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The Suburbanite
  • Rotary seeks patrons for Storybook Lane

  • Storybook Lane has been a Christmas season tradition in New Philadelphia for more than half a century, most recently thanks to the generosity of patrons’ donations to help pay for the upkeep, but new sponsors are also needed.

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  • Storybook Lane has been a Christmas season tradition in New Philadelphia for more than half a century, most recently thanks to the generosity of patrons’ donations to help pay for the upkeep, but new sponsors are also needed.
    The Mother Goose characters, installed over the holidays at Tuscora park, include brightly painted figures and scenes depicting classic nursery rhymes such as” Mary Had A Little Lamb,” “Humpty Dumpty” and many others.  The lighted display will be open nightly in the park during December.
    Storybook Lane was adopted by the New Philadelphia Rotary Club  in 2003 when members renovated the 24 Mother Goose characters that were nearly 50 years old then.
    The character boards were repaired and repainted, missing parts replaced, and the moving mechanisms and motors were repaired or replaced. Lighting for the display was entirely new at the time.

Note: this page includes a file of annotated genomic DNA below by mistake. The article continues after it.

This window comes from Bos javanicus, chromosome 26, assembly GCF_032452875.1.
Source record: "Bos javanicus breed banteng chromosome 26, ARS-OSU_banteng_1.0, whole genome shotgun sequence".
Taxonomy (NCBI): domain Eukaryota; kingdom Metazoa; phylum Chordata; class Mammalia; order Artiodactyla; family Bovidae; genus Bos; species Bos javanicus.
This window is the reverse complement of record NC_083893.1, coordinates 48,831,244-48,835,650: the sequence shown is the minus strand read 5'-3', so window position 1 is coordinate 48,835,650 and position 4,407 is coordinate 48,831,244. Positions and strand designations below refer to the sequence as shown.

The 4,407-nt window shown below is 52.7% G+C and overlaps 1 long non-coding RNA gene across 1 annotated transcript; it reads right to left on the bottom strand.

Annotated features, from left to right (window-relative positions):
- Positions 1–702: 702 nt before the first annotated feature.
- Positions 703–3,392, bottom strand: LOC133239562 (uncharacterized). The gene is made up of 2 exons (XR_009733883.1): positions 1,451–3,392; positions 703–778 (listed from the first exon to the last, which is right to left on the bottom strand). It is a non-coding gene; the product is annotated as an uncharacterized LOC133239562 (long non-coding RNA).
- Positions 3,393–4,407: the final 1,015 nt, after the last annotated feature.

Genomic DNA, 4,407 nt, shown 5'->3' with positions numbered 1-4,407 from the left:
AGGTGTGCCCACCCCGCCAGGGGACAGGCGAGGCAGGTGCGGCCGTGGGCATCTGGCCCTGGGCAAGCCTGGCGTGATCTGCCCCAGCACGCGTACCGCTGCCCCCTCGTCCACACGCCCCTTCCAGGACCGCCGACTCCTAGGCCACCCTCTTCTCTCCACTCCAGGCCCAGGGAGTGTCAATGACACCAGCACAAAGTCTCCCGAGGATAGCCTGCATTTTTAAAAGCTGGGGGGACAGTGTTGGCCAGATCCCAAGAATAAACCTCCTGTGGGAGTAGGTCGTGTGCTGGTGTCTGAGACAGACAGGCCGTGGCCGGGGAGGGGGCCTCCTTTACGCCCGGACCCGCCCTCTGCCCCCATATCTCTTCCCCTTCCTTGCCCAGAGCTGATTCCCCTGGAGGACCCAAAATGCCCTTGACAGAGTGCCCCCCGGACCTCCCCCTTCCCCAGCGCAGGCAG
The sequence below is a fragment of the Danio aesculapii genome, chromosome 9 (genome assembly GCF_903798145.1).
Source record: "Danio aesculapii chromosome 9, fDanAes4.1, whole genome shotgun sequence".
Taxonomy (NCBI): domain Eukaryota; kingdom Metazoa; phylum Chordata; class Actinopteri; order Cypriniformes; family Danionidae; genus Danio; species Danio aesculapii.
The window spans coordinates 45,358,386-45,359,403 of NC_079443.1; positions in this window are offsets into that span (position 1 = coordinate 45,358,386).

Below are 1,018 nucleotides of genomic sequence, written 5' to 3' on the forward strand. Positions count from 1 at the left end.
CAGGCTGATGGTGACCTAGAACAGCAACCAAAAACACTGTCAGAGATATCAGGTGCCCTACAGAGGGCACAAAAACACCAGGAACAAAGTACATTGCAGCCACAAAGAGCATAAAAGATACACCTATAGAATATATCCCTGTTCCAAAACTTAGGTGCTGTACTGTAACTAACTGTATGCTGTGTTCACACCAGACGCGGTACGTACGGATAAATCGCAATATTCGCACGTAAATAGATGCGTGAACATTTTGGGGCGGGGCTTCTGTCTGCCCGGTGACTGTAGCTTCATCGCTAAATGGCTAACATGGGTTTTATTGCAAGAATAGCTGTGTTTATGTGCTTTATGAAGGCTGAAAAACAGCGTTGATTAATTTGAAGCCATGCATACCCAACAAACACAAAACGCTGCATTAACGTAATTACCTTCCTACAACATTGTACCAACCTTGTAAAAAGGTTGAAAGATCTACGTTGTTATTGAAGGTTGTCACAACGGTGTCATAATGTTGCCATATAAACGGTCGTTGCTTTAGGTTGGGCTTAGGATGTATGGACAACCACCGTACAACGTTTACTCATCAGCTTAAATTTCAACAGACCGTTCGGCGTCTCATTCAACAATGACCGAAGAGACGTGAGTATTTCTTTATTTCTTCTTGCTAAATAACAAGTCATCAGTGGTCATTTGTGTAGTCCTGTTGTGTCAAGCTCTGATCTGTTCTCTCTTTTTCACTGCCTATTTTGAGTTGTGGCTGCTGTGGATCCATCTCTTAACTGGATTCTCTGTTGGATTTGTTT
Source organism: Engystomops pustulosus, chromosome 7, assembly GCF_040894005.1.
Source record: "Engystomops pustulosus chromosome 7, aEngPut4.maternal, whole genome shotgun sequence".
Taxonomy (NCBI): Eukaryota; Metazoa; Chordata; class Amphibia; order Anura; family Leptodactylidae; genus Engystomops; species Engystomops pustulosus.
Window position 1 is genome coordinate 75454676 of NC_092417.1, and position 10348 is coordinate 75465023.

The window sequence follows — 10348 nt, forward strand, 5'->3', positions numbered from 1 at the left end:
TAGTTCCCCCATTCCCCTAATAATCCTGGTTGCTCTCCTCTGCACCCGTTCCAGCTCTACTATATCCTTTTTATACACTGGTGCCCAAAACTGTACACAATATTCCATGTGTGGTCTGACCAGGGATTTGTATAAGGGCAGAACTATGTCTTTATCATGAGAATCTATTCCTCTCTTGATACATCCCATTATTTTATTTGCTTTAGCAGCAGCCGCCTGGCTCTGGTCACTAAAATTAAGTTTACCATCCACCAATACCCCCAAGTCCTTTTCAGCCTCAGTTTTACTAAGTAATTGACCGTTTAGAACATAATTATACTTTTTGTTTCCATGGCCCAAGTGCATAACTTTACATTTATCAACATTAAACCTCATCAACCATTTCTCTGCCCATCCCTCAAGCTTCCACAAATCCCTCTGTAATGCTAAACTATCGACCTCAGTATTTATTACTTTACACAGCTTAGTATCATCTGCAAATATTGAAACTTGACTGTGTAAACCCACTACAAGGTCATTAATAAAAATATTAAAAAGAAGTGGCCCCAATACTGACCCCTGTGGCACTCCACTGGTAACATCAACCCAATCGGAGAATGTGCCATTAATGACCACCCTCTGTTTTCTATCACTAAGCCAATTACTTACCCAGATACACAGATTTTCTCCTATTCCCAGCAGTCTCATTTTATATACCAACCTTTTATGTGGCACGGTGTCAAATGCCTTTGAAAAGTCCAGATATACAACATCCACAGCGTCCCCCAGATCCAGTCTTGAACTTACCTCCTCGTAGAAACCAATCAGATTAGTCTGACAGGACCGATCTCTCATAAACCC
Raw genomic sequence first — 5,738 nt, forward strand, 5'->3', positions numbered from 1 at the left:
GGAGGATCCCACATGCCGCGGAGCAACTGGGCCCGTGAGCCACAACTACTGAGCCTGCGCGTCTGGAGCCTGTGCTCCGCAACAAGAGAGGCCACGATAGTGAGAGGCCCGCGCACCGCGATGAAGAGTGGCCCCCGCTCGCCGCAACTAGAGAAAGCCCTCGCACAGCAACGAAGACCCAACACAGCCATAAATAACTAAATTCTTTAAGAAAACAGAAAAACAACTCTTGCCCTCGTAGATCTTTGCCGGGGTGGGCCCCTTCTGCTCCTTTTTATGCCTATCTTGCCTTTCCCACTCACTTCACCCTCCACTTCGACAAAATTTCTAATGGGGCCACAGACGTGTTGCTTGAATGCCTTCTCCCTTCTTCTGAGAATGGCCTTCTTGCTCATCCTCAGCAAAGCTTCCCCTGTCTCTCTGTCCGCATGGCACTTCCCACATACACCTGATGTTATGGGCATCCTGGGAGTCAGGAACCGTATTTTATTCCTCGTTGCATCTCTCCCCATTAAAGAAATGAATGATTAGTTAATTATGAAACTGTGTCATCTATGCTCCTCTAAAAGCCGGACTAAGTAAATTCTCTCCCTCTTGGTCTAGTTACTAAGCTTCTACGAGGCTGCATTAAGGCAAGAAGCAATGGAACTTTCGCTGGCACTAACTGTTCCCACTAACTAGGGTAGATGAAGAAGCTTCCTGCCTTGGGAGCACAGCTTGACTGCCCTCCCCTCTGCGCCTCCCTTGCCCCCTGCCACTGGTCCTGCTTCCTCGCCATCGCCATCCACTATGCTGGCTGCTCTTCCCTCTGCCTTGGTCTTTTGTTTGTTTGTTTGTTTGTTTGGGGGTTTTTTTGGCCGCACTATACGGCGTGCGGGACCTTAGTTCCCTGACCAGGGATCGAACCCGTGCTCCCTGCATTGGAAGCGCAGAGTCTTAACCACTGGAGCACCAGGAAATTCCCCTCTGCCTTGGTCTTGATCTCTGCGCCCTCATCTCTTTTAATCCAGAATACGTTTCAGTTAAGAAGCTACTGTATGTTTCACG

Craig Cairns, Rotary Club president, said sponsor and patron donations in the past have helped to pay the expense of repairs and repainting.
    “The majority of our original sponsors have renewed their support for another period of time,” Cairns said, “but we invite those interested in supporting Storybook Lane to become listed on our Patron Board.”
    Carins said Patron listings are $100 for a three-year period.
    To become a patron of Storybook Lane send an e-mail to Rotarian Carey Gardner at cgardner71170@roadrunner.com or call (330) 343-4733 with your name and mailing address.
    Deadline to become a patron is Monday.
    Cairns says the funds will be used by the Rotary Club in the coming years to ensure Storybook Lane remains a Christmas season tradition for the hundreds of children and adults who drive by each evening.
    “Parents and grandparents remember the verses from their childhood while their children and grandchildren can learn the classic rhymes and stories for the first time,” Cairns added.  

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